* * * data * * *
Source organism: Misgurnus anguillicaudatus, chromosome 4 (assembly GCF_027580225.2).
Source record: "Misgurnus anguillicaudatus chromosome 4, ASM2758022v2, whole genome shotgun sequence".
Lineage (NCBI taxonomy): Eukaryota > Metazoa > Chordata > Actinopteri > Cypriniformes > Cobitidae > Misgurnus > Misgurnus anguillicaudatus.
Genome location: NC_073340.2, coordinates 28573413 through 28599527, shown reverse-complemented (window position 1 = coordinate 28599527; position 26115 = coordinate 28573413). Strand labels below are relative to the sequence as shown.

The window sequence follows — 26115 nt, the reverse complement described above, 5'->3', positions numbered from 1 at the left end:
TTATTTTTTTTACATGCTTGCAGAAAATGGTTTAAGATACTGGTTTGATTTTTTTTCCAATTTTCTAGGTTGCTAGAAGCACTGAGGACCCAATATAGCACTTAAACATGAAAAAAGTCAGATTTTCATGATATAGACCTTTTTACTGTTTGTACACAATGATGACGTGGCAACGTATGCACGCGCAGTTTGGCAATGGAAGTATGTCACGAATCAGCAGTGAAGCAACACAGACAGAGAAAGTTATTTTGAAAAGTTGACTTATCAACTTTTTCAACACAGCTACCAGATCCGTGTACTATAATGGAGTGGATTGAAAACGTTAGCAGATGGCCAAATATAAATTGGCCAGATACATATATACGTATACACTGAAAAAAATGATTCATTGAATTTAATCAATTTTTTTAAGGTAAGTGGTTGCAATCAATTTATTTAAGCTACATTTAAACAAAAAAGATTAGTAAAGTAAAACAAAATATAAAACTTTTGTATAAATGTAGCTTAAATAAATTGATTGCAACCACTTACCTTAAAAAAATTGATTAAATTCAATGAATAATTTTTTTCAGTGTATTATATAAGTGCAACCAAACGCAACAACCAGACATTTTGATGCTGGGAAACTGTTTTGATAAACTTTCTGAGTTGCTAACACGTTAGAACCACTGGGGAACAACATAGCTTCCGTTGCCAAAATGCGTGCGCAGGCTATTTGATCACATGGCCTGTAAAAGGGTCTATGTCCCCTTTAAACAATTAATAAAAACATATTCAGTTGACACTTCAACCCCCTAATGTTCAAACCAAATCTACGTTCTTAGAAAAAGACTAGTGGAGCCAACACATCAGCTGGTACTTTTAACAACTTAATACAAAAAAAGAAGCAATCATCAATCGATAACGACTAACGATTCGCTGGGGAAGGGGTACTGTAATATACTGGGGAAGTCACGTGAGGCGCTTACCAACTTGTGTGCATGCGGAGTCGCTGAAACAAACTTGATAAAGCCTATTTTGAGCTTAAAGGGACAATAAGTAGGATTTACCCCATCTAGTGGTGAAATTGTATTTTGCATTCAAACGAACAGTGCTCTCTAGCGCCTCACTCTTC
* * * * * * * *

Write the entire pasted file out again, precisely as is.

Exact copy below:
Source organism: Misgurnus anguillicaudatus, chromosome 4 (assembly GCF_027580225.2).
Source record: "Misgurnus anguillicaudatus chromosome 4, ASM2758022v2, whole genome shotgun sequence".
Lineage (NCBI taxonomy): Eukaryota > Metazoa > Chordata > Actinopteri > Cypriniformes > Cobitidae > Misgurnus > Misgurnus anguillicaudatus.
Genome location: NC_073340.2, coordinates 28573413 through 28599527, shown reverse-complemented (window position 1 = coordinate 28599527; position 26115 = coordinate 28573413). Strand labels below are relative to the sequence as shown.

The window sequence follows — 26115 nt, the reverse complement described above, 5'->3', positions numbered from 1 at the left end:
TTATTTTTTTTACATGCTTGCAGAAAATGGTTTAAGATACTGGTTTGATTTTTTTTCCAATTTTCTAGGTTGCTAGAAGCACTGAGGACCCAATATAGCACTTAAACATGAAAAAAGTCAGATTTTCATGATATAGACCTTTTTACTGTTTGTACACAATGATGACGTGGCAACGTATGCACGCGCAGTTTGGCAATGGAAGTATGTCACGAATCAGCAGTGAAGCAACACAGACAGAGAAAGTTATTTTGAAAAGTTGACTTATCAACTTTTTCAACACAGCTACCAGATCCGTGTACTATAATGGAGTGGATTGAAAACGTTAGCAGATGGCCAAATATAAATTGGCCAGATACATATATACGTATACACTGAAAAAAATGATTCATTGAATTTAATCAATTTTTTTAAGGTAAGTGGTTGCAATCAATTTATTTAAGCTACATTTAAACAAAAAAGATTAGTAAAGTAAAACAAAATATAAAACTTTTGTATAAATGTAGCTTAAATAAATTGATTGCAACCACTTACCTTAAAAAAATTGATTAAATTCAATGAATAATTTTTTTCAGTGTATTATATAAGTGCAACCAAACGCAACAACCAGACATTTTGATGCTGGGAAACTGTTTTGATAAACTTTCTGAGTTGCTAACACGTTAGAACCACTGGGGAACAACATAGCTTCCGTTGCCAAAATGCGTGCGCAGGCTATTTGATCACATGGCCTGTAAAAGGGTCTATGTCCCCTTTAAACAATTAATAAAAACATATTCAGTTGACACTTCAACCCCCTAATGTTCAAACCAAATCTACGTTCTTAGAAAAAGACTAGTGGAGCCAACACATCAGCTGGTACTTTTAACAACTTAATACAAAAAAAGAAGCAATCATCAATCGATAACGACTAACGATTCGCTGGGGAAGGGGTACTGTAATATACTGGGGAAGTCACGTGAGGCGCTTACCAACTTGTGTGCATGCGGAGTCGCTGAAACAAACTTGATAAAGCCTATTTTGAGCTTAAAGGGACAATAAGTAGGATTTACCCCATCTAGTGGTGAAATTGTATTTTGCATTCAAACGAACAGTGCTCTCTAGCGCCTCACTCTTC